3) Plans

Based on the goals you’ve established, you can then begin to work out what the tactics for accomplishing those goals will include.

Sample goals:

  • Attract X unique visitors per month
  • Increase visitor-to-lead conversion rate by X
  • Convert X visitors into leads
  • Increase lead-to-customer conversion rate by X
  • Obtain X customers from inbound marketing

Plans for reaching goals:

  • Increasing the publishing frequency of the blog
  • Developing top of the funnel (TOFU) ebooks and whitepapers
  • A/B testing calls-to-action for ebooks
  • Using email to nurture leads effectively
  • Developing a lead scoring system to identify high opportunity leads

You shouldn’t develop a concrete and exhaustive plan during the call, but you can start to outline some tactics that will help the client reach his highest priority goal as soon as possible.

4) Client Challenges

The challenges section of the call will simply be a starting point of a task list. If you need to increase organic traffic, then you need to develop a keyword strategy. If you want to capture leads from existing assets or offers the client has, then you need to create landing pages and thank you pages. You will refine and hone this list during your post-meeting reporting. Using this information, develop a chart that outlines the findings and insights from your conversation with the client. Use this when developing your inbound strategy.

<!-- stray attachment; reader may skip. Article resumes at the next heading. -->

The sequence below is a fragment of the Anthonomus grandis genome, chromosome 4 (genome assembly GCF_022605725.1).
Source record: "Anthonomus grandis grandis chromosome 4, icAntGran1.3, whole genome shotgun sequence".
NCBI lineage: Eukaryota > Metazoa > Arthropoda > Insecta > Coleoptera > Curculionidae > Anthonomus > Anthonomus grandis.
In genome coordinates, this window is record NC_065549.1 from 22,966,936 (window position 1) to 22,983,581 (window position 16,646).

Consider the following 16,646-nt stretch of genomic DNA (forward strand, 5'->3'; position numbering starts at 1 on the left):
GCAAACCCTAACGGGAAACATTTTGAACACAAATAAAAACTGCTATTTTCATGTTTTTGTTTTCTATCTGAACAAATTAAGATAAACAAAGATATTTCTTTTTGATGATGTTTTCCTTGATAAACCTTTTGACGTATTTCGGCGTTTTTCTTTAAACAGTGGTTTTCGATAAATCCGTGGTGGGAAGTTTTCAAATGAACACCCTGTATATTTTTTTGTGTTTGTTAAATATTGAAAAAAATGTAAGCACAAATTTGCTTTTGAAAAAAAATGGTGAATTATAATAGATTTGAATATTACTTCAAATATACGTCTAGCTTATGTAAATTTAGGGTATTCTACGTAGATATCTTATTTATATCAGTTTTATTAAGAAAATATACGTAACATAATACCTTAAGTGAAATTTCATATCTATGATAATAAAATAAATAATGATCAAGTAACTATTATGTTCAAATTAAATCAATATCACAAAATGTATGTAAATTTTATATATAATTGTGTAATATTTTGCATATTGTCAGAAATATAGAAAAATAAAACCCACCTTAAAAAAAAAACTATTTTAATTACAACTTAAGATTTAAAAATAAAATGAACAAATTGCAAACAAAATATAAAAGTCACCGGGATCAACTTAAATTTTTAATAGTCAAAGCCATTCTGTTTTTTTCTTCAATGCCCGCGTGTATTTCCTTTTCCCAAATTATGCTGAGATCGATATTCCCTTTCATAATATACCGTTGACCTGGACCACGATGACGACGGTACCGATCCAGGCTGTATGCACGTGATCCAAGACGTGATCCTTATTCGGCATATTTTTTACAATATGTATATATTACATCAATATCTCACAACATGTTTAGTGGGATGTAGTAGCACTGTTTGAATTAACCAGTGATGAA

5) Timelines

Based on the challenges and goals, you will want to identify high priority items that your team can begin to implement immediately. If the client had a large list of leads, but doesn’t know how to qualify them, then the first step might be to set up an email nurturing campaign.

You will also want to discuss if the client has any company-wide goals it needs to meet. If he has quarterly reporting, then you will want to adjust the pace of your projects to reflect this. You need a clear understanding of the results the client wants to see and when he wants to see them.

6) Marketing Overview

From here, you will want to understand the client’s previous marketing efforts.

Discuss what marketing efforts the company has tried in the past and what successes or failures he saw. Understand both the traditional and inbound marketing tactics the client has tried, the challenges faced when executing on these, and any return on investment.

You will also want to briefly discuss the company’s target customer. A longer discussion to establish or refine the client’s buyer personas will be necessary. The main objective is to understand if the client’s customers fall into one group, two groups, or many unrelated groups. If his customers fall into more than one group, you will want to add profiling questions to any existing or new forms to begin to segment the client’s audience and better understand his buyers.

7) Roles & Responsibilities

This is a partnership, which means that there are certain things your agency needs to deliver on and there are also some responsibilities on the client end. Who is approving work? Who should your agency contact if there is a problem with billing?

Who will create content and how frequently? Get to know the internal structure and processes the client has in place and determine where your agency’s work fits in. And don’t be afraid to set expectations for the client. You need to show results, which means you will need information, support, and approval from his team.